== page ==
Practices and Social Relations of Obstetrical Objects
Inspired by feminist science studies on ontology (such as new materialisms), this working group will investigate the theory, practices, and social relations that produce specific obstetrical objects in a variety of spaces. We shift focus away from theoretical conceptions of the reproductive body and objects to how these objects were enacted in practice in different situations. In doing so, we seek to uncover the instability of objects and the reproductive body. This approach requires paying particular attention to the practices producing and surrounding these objects. Each of the eight workshops, therefore, will center on an obstetrical object in order to interrogate its instability and entanglement with the reproductive body in different contexts. We encourage conversations that explore the material semiotics of obstetrical objects—the entanglements of materiality, discourse, practices, and the social.
Meetings are held monthly on second Thursdays at 11:00 AM Eastern Time during the 2020-2021 academic year.
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Thursday, May 13, 2021 11:00 am to 12:30 pm EDT
By: Jennifer Kosmin
April 8, 2021
"The Experimentation of the Cesarean Section in Early Twentieth-Century Brazil"
By: Isabela Dornelas, Federal University of Minas Gerais (Brazil)
Brazil has the second-highest rate of cesarean section in the world. The surgery today considered to be overused in the country was not always a safe obstetric practice. Until the 1950s, the cesarean section was a dangerous resource, and it has killed and mutilated women over the years.
To investigate the past of cesarean section is also to explore how Brazilian obstetricians used the experimentation as a strategy. The most renowned obstetricians of the country Dr. Fernando Magalhães (1878 - 1945), Dr. Hugo Werneck (1878 - 1935), and Dr. Raul Briquet (1887-1953), were professors and directors of different philanthropic maternity hospitals where the procedures happened and where women of color and the disenfranchised ones sought for assistance in childbirth.
The discussion about the experimentation of techniques and the appropriation of hygienist and eugenicist ideas is mandatory to elucidate the historical paths of bioethical issues involved in the cesarean section's technical development in Brazil. The paper is a work in progress that will focus on the argument that Brazil's poverty and racial tension provided the human resources for establishing the C-section as an experimental technique to expand obstetrical knowledge and improve the surgical procedure.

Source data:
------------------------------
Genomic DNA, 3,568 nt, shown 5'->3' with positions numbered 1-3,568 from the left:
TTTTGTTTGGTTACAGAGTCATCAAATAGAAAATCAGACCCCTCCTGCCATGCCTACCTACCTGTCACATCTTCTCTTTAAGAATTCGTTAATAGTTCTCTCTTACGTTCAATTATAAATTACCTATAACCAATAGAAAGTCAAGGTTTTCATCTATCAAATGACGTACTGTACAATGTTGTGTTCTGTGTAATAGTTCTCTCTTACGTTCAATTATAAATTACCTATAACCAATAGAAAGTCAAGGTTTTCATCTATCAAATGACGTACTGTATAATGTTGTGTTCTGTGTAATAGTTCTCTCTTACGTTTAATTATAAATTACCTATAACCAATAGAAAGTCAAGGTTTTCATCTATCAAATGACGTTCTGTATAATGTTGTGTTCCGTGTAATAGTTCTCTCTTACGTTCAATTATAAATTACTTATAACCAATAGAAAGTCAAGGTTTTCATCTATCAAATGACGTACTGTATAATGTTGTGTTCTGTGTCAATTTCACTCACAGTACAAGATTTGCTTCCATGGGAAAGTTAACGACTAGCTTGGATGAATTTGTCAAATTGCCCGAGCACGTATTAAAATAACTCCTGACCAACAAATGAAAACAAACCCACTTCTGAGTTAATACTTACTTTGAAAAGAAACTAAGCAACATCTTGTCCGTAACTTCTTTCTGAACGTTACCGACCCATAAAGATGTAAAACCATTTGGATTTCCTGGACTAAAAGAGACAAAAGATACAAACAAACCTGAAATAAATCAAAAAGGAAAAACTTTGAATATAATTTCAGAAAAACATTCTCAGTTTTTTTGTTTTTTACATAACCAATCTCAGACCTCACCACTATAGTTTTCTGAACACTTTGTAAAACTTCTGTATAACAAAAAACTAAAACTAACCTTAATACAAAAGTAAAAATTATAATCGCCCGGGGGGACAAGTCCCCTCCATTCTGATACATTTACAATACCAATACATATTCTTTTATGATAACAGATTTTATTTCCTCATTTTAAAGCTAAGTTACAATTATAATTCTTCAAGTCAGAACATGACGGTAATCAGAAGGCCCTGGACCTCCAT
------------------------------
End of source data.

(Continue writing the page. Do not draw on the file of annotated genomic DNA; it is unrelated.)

Isabela Dornelas is a Ph.D. candidate in History at the Federal University of Minas Gerais, in Brazil. She holds a scholarship from the Minas Gerais Research Foundation and was recently awarded the best dissertation prize conferred by the Brazilian Society of History of Science. Her current research interests are technical experimentation, History of intervention in childbirth during the XIX and XX centuries.
March 11, 2021
"Curving the Pelvis: The Sociomaterial Practices of André Levret's Curved Forceps"
By: Scottie Hale Buehler, Insitute for Historical Studies, University of Texas at Austin
In 1747, André Levret presented his newly invented curved obstetrical forceps to the Académie Royale de Chirurgie. He claimed they would save more lives and were more humane than other forceps because they conformed to the maternal body, at least if they were used properly. In this work-in-progress paper, Scottie explores the sociomaterial practices that produced Levret's curved pelvis and forceps.
Scottie Buehler is a midwife turned historian of medicine. She earned her PhD in the history of science, technology, and medicine from UCLA in 2020. Currently, she is adapting her dissertation into a book, tentatively titled Being and Becoming a Midwife in the French Atlantic 1750-1820. It explores local negations around the widespread implementation of midwifery training courses across the French Atlantic.
February 11, 2021
"Contracted pelvises, complicated births--Pelvic research and obstetric practice in the 19th century"
By: Karen Nolte, the University of Heidelberg
Using the pelvic collection of the University Women's Hospital Würzburg, Dr. Nolte will work out which questions motivated pelvic research and the collecting activities of obstetricians in the 19th century and which ethical questions arose from the results of this research for obstetric practice.